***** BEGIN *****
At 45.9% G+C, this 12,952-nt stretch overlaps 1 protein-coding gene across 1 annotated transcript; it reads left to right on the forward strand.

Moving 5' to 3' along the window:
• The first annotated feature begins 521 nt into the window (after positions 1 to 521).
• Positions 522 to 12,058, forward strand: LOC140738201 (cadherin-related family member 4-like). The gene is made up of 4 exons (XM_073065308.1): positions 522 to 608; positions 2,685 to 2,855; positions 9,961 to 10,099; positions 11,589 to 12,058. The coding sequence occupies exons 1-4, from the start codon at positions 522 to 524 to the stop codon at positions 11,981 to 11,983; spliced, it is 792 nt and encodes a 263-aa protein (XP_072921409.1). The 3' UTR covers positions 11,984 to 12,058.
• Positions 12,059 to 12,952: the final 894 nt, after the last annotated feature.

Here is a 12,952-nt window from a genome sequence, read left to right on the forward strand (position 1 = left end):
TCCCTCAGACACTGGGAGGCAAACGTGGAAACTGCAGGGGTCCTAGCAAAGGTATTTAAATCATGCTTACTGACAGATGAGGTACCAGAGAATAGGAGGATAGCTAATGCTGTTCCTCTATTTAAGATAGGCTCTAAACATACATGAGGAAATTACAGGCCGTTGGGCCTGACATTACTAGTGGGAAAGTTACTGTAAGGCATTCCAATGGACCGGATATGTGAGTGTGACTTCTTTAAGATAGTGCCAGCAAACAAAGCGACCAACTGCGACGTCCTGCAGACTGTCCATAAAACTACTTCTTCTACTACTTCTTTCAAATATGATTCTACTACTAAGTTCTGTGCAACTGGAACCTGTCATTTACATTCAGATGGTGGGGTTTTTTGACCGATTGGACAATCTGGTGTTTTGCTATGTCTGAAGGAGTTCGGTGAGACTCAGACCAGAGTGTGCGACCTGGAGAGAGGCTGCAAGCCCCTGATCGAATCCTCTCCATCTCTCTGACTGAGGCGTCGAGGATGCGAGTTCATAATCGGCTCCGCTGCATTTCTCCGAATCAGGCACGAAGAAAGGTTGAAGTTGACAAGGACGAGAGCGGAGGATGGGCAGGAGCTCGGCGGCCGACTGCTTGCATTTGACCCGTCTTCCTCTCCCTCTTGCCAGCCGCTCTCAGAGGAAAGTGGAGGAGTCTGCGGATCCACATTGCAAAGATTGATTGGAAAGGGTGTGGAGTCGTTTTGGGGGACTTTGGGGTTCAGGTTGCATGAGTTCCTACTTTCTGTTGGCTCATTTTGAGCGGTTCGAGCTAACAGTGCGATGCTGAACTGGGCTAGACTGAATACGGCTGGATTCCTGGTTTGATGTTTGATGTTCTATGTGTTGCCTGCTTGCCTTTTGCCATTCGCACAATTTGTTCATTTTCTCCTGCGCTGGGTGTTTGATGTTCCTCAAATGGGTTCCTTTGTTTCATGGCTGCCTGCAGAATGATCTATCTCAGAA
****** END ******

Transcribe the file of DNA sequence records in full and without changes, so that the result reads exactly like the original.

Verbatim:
At 45.9% G+C, this 12,952-nt stretch overlaps 1 protein-coding gene across 1 annotated transcript; it reads left to right on the forward strand.

Moving 5' to 3' along the window:
• The first annotated feature begins 521 nt into the window (after positions 1 to 521).
• Positions 522 to 12,058, forward strand: LOC140738201 (cadherin-related family member 4-like). The gene is made up of 4 exons (XM_073065308.1): positions 522 to 608; positions 2,685 to 2,855; positions 9,961 to 10,099; positions 11,589 to 12,058. The coding sequence occupies exons 1-4, from the start codon at positions 522 to 524 to the stop codon at positions 11,981 to 11,983; spliced, it is 792 nt and encodes a 263-aa protein (XP_072921409.1). The 3' UTR covers positions 11,984 to 12,058.
• Positions 12,059 to 12,952: the final 894 nt, after the last annotated feature.

Here is a 12,952-nt window from a genome sequence, read left to right on the forward strand (position 1 = left end):
TCCCTCAGACACTGGGAGGCAAACGTGGAAACTGCAGGGGTCCTAGCAAAGGTATTTAAATCATGCTTACTGACAGATGAGGTACCAGAGAATAGGAGGATAGCTAATGCTGTTCCTCTATTTAAGATAGGCTCTAAACATACATGAGGAAATTACAGGCCGTTGGGCCTGACATTACTAGTGGGAAAGTTACTGTAAGGCATTCCAATGGACCGGATATGTGAGTGTGACTTCTTTAAGATAGTGCCAGCAAACAAAGCGACCAACTGCGACGTCCTGCAGACTGTCCATAAAACTACTTCTTCTACTACTTCTTTCAAATATGATTCTACTACTAAGTTCTGTGCAACTGGAACCTGTCATTTACATTCAGATGGTGGGGTTTTTTGACCGATTGGACAATCTGGTGTTTTGCTATGTCTGAAGGAGTTCGGTGAGACTCAGACCAGAGTGTGCGACCTGGAGAGAGGCTGCAAGCCCCTGATCGAATCCTCTCCATCTCTCTGACTGAGGCGTCGAGGATGCGAGTTCATAATCGGCTCCGCTGCATTTCTCCGAATCAGGCACGAAGAAAGGTTGAAGTTGACAAGGACGAGAGCGGAGGATGGGCAGGAGCTCGGCGGCCGACTGCTTGCATTTGACCCGTCTTCCTCTCCCTCTTGCCAGCCGCTCTCAGAGGAAAGTGGAGGAGTCTGCGGATCCACATTGCAAAGATTGATTGGAAAGGGTGTGGAGTCGTTTTGGGGGACTTTGGGGTTCAGGTTGCATGAGTTCCTACTTTCTGTTGGCTCATTTTGAGCGGTTCGAGCTAACAGTGCGATGCTGAACTGGGCTAGACTGAATACGGCTGGATTCCTGGTTTGATGTTTGATGTTCTATGTGTTGCCTGCTTGCCTTTTGCCATTCGCACAATTTGTTCATTTTCTCCTGCGCTGGGTGTTTGATGTTCCTCAAATGGGTTCCTTTGTTTCATGGCTGCCTGCAGAATGATCTATCTCAGAA